Somebody pinch Erik Karlsson before he wakes up.
The Ottawa Senators defenceman arrived in Las Vegas hoping to become the youngest winner of the Norris Trophy in more than two decades and ended up signing a life-changing seven-year, $45.5-million US contract extension a day before the winner was even announced.
"It's a special feeling," Karlsson said Tuesday at the Wynn Las Vegas. "I'm very happy we could get it done here while everyone's here. We can talk about it and be happy. Hopefully they're as happy as I am."
Who could have predicted this a year ago?
Karlsson endured the struggles expected of a young defenceman during his first two years in the NHL before taking flight this season. His 78 points were 25 more than any other blue-liner managed and helped make him a Norris Trophy finalist at Wednesday's award show (CBCSports.ca, 7 pm ET, CBC, 8 pm ET) along with Zdeno Chara of the Boston Bruins and Shea Weber of the Nashville Predators.
Just like that, he's become the NHL's sixth highest-paid defenceman with his second pro contract.
"I'm very happy that I'm here right now," said Karlsson. "It's not something that I counted on this early in my career. I'm very grateful to especially Ottawa for letting me be who I am and playing my game and developing into the kind of player I am today.
"It has a lot to do with them."
The negotiations presented Senators general manager Bryan Murray with an interesting quandary: Do you reward Karlsson with a megadeal based on one outstanding season or elect to go with a shorter term and see if he can do it again?
Murray weighed the merits of each approach before signing the Swede through the 2018-19 season.
"He's a cornerstone guy," said Murray. "He's a young man with a great future. I think the way he took off this year tells us that over the next number of years he will continue to improve and be a guy we can build around."
The deal came together quickly after Murray met with Karlsson's agent Craig Ostler in Las Vegas on Monday night. A new contract was completed by Tuesday morning.
New level of pressure
Not only did it guarantee that Karlsson will leave Las Vegas as a winner no matter what happens at the awards show, it also ensures he'll face a new level of pressure next season after becoming Ottawa's second highest-paid player behind Jason Spezza.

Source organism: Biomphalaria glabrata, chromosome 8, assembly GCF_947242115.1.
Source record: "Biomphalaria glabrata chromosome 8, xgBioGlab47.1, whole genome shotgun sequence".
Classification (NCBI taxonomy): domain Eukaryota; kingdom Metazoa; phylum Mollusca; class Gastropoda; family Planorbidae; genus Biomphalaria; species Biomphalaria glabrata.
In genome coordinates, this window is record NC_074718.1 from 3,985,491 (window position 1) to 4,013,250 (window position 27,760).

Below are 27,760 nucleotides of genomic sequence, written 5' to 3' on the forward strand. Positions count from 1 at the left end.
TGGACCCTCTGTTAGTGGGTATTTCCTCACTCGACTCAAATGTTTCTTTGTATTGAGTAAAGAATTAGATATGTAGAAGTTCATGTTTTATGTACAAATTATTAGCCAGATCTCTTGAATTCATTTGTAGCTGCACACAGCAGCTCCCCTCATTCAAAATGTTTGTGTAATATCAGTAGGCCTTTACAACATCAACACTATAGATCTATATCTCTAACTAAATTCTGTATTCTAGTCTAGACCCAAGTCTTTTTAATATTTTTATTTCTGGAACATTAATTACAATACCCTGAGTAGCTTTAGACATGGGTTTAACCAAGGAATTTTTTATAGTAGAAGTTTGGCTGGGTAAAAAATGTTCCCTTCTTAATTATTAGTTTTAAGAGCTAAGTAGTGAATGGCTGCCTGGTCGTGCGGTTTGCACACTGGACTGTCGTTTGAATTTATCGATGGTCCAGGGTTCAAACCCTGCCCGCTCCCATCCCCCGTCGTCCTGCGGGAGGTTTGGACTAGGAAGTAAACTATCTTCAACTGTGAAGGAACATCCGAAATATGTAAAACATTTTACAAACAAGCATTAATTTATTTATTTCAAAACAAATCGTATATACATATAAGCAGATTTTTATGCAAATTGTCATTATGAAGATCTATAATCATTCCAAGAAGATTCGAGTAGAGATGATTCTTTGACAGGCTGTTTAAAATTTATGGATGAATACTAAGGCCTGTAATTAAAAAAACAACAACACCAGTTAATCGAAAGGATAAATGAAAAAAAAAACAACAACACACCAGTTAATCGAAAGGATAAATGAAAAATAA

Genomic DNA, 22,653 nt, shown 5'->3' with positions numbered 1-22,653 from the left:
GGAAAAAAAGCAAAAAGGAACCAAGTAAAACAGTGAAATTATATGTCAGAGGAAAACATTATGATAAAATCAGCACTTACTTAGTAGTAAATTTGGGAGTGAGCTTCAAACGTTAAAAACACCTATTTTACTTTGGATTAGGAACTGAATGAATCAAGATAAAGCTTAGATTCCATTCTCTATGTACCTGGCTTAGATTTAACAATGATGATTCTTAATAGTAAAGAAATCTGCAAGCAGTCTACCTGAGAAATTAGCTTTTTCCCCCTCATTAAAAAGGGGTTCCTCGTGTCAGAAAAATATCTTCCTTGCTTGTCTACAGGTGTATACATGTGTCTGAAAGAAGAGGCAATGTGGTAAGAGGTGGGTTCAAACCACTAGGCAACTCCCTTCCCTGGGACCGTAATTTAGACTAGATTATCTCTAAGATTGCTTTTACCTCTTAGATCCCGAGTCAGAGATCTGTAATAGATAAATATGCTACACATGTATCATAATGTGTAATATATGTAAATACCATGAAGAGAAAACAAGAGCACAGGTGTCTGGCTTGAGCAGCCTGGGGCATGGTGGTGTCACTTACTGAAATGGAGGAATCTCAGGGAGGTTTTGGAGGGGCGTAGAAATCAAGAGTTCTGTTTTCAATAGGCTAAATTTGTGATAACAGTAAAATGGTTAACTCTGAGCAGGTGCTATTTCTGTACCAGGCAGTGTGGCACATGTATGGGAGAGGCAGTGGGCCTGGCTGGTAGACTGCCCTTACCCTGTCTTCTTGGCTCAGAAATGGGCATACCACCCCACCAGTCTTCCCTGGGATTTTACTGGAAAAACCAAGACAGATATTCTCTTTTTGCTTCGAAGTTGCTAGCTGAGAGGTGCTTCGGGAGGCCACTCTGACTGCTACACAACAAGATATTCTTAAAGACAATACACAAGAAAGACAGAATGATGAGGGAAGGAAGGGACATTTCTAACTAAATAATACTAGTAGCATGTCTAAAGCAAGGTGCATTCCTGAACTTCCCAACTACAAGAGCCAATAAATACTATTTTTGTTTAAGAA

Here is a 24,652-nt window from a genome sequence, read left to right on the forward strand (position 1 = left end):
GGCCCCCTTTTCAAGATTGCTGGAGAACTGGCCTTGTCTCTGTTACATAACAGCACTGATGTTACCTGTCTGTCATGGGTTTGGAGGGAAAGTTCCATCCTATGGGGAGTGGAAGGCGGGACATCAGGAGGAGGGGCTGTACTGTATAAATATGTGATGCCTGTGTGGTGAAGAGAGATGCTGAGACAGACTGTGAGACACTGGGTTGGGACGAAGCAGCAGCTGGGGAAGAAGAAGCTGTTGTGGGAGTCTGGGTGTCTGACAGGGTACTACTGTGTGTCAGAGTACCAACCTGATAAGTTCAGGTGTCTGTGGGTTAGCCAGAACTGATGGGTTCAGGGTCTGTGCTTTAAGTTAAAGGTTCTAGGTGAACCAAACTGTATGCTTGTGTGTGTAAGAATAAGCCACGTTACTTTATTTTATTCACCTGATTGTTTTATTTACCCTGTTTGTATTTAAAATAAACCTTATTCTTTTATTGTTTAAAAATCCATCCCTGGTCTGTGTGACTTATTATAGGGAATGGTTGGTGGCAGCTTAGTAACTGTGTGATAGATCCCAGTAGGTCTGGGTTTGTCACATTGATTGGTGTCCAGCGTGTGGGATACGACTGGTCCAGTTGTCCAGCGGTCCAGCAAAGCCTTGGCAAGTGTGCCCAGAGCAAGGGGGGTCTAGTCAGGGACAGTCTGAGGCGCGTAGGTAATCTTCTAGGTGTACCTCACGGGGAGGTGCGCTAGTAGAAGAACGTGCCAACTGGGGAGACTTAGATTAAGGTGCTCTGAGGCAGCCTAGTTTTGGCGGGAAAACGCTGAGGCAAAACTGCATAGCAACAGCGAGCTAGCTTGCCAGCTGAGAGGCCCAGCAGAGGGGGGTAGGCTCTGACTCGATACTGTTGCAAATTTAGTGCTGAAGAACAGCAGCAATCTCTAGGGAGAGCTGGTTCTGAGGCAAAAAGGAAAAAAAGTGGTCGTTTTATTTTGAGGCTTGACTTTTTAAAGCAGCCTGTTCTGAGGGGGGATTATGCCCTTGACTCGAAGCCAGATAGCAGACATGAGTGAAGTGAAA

"It's going to be higher expectations from everyone, especially from you [media] guys," said Karlsson. "That's the way it is. It's not something that kind of snuck up on me. I know how it is and I know how it works.
"I'm going to try and play my best every night. It's all I can do. I'm not happy where I am today, I'm still trying to be a better hockey player."
The expectations will be increased all over the nation's capital following a surprising season that saw the Senators send a strong contingent to the end-of-year awards banquet. Not only did Karlsson earn the Norris nomination, but coach Paul MacLean is up for the Jack Adams Award and captain Daniel Alfredsson is a finalist for the Masterton Trophy.
No one was happier to see Karlsson ink the long-term deal than Alfredsson, who invited the rookie defenceman to live with his family a couple seasons back.
"He's a person that everybody likes to be around," said Alfredsson. "His skill on the ice is unbelievable and I think we're just starting to see his potential. At 22, to be able to accomplish already what he has, is unbelievable. It's been extremely fun being part of the start of his career.
"I'm happy for him to get this deal."
Alfredsson credits MacLean's arrival in Ottawa for playing an "influential" role in Karlsson's development because of the coach's past experience with star players while working as an assistant for the Detroit Red Wings.
MacLean is thrilled he'll have the opportunity to continue working with his star pupil.
"I think it's important that we're sending the right message to our team that we're serious about winning and we want to win and if you're an important player on our team we're going to take the steps that are necessary to do it," he said. "I think Bryan has historically has done that over the years. This is just another indication of his will to win and also [owner] Eugene Melnyk's willingness to spend what we need to in the right ways in order to give ourselves a chance to win."
Looking back, it's hard to believe Karlsson was taken 15th overall at the 2008 draft — a move that now appears to be a major coup. With his new contract in hand, the defenceman is hoping to repay the organization for all of the faith it has shown in him.
"I'm very pleased with everything they've done for me," said Karlsson. "Committing to seven years is very big. I'm very, very grateful for that. Now it's up to me to show that all of those seven years are going to be worth it."